Robert Bush and Joseph Folger, two pioneers of one of the approaches to mediation, wrote “Across the mediation field, mediation is generally understood as an informal process in which a neutral third party with no power to impose a resolution helps the disputing parties try to reach a mutually acceptable settlement” in their novel The Promise of Mediation (2005). They emphasized how important it is for mediators to remain unbiased through the process. Like a jury, mediators see both sides of the situation. It is unethical for them to choose one side over the other. This unbiased opinion truly helps settle the conflicts clients may be facing with the best outcome possible for both sides.

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The Programs We Offer at Psychological Affiliates

Deborah O. Day, Psy.D - Thursday, June 12, 2014

Collaborative Divorce Program

This program offers an innovative way to resolve disputes amicably without going to court by using a mental health counselor.  If minor children are involved, parents tend to gravitate towards this program due to the focus it has on doing what is best for the kids.  Additionally, due to Collaborative Divorce being based on the pace of the clients and not the judicial calendar, it results in a speeder finalization, which translates into financial savings as well.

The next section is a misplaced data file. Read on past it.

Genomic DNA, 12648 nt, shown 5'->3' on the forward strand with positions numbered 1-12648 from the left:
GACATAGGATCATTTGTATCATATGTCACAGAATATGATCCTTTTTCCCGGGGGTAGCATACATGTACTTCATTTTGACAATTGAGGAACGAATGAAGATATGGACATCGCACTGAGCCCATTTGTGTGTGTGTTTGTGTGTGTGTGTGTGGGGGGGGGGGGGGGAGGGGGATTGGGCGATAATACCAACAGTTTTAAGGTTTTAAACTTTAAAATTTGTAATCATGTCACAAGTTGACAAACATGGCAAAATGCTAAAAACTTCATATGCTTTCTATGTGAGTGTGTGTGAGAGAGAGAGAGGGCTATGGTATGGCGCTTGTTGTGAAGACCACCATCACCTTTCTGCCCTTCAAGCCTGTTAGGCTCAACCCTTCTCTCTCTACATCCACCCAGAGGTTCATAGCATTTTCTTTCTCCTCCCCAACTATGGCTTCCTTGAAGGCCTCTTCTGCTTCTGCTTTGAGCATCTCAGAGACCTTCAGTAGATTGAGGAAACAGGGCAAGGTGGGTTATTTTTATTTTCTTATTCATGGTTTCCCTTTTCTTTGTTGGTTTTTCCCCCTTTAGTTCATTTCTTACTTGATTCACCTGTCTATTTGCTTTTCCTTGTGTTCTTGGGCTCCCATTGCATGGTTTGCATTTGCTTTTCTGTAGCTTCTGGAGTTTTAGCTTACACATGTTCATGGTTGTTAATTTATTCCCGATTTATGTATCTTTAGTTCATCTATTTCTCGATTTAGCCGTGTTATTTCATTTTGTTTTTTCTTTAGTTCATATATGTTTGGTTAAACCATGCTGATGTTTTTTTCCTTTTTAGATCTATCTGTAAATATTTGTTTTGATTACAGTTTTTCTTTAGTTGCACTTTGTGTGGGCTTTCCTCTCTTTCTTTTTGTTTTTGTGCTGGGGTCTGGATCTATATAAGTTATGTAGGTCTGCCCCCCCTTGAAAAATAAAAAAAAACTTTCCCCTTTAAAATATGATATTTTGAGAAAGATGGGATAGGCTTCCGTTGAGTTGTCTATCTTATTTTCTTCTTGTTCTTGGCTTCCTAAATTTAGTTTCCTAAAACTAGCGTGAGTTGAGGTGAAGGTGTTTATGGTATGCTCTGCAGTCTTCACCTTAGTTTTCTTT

Orlando Supervised Visitation/Monitored Exchange Program

The Partners with Families program is available 7 days a week, including evenings, and allows children to maintain safe contact with both parents post divorce.  The purpose of this program is to create a safe environment for children by having a third person monitor those involved, as well as supervise the transfer of children from one parent to the other.  It creates less conflict and stress for the parents due to them not having to communicate with their former spouse.